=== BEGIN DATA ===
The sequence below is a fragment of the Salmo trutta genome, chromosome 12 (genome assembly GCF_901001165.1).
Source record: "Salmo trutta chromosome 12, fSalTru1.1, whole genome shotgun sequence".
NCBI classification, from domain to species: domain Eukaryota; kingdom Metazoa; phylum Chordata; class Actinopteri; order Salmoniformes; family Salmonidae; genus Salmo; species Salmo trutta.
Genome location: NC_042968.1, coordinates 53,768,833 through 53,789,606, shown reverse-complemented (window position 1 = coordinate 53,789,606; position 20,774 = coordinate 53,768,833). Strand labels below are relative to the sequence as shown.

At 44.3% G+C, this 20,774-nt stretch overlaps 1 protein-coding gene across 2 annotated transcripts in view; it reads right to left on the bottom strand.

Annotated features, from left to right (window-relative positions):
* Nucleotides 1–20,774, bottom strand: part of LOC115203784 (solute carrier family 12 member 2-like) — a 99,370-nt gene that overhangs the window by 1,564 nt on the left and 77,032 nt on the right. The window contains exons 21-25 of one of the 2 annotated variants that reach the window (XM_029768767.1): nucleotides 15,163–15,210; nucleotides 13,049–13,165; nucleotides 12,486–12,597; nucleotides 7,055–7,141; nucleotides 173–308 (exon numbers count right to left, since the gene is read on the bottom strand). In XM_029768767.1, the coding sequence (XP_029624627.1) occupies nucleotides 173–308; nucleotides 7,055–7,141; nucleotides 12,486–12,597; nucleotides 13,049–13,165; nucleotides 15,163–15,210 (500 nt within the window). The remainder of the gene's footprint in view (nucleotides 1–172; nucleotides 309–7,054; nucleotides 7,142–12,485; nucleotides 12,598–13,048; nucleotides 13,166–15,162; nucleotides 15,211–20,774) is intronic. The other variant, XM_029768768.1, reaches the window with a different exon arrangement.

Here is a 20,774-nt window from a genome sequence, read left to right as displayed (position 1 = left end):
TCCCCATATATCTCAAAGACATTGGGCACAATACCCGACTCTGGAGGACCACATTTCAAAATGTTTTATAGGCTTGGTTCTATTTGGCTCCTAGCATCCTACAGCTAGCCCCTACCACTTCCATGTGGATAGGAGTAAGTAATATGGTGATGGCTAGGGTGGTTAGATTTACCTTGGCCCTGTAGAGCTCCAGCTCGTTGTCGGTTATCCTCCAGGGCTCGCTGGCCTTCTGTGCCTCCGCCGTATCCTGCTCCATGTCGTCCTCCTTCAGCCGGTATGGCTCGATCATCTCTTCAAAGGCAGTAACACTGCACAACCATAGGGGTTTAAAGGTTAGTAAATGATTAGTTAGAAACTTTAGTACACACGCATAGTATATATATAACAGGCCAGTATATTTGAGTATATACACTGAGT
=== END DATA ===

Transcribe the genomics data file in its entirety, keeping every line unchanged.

The sequence below is a fragment of the Salmo trutta genome, chromosome 12 (genome assembly GCF_901001165.1).
Source record: "Salmo trutta chromosome 12, fSalTru1.1, whole genome shotgun sequence".
NCBI classification, from domain to species: domain Eukaryota; kingdom Metazoa; phylum Chordata; class Actinopteri; order Salmoniformes; family Salmonidae; genus Salmo; species Salmo trutta.
Genome location: NC_042968.1, coordinates 53,768,833 through 53,789,606, shown reverse-complemented (window position 1 = coordinate 53,789,606; position 20,774 = coordinate 53,768,833). Strand labels below are relative to the sequence as shown.

At 44.3% G+C, this 20,774-nt stretch overlaps 1 protein-coding gene across 2 annotated transcripts in view; it reads right to left on the bottom strand.

Annotated features, from left to right (window-relative positions):
* Nucleotides 1–20,774, bottom strand: part of LOC115203784 (solute carrier family 12 member 2-like) — a 99,370-nt gene that overhangs the window by 1,564 nt on the left and 77,032 nt on the right. The window contains exons 21-25 of one of the 2 annotated variants that reach the window (XM_029768767.1): nucleotides 15,163–15,210; nucleotides 13,049–13,165; nucleotides 12,486–12,597; nucleotides 7,055–7,141; nucleotides 173–308 (exon numbers count right to left, since the gene is read on the bottom strand). In XM_029768767.1, the coding sequence (XP_029624627.1) occupies nucleotides 173–308; nucleotides 7,055–7,141; nucleotides 12,486–12,597; nucleotides 13,049–13,165; nucleotides 15,163–15,210 (500 nt within the window). The remainder of the gene's footprint in view (nucleotides 1–172; nucleotides 309–7,054; nucleotides 7,142–12,485; nucleotides 12,598–13,048; nucleotides 13,166–15,162; nucleotides 15,211–20,774) is intronic. The other variant, XM_029768768.1, reaches the window with a different exon arrangement.

Here is a 20,774-nt window from a genome sequence, read left to right as displayed (position 1 = left end):
TCCCCATATATCTCAAAGACATTGGGCACAATACCCGACTCTGGAGGACCACATTTCAAAATGTTTTATAGGCTTGGTTCTATTTGGCTCCTAGCATCCTACAGCTAGCCCCTACCACTTCCATGTGGATAGGAGTAAGTAATATGGTGATGGCTAGGGTGGTTAGATTTACCTTGGCCCTGTAGAGCTCCAGCTCGTTGTCGGTTATCCTCCAGGGCTCGCTGGCCTTCTGTGCCTCCGCCGTATCCTGCTCCATGTCGTCCTCCTTCAGCCGGTATGGCTCGATCATCTCTTCAAAGGCAGTAACACTGCACAACCATAGGGGTTTAAAGGTTAGTAAATGATTAGTTAGAAACTTTAGTACACACGCATAGTATATATATAACAGGCCAGTATATTTGAGTATATACACTGAGT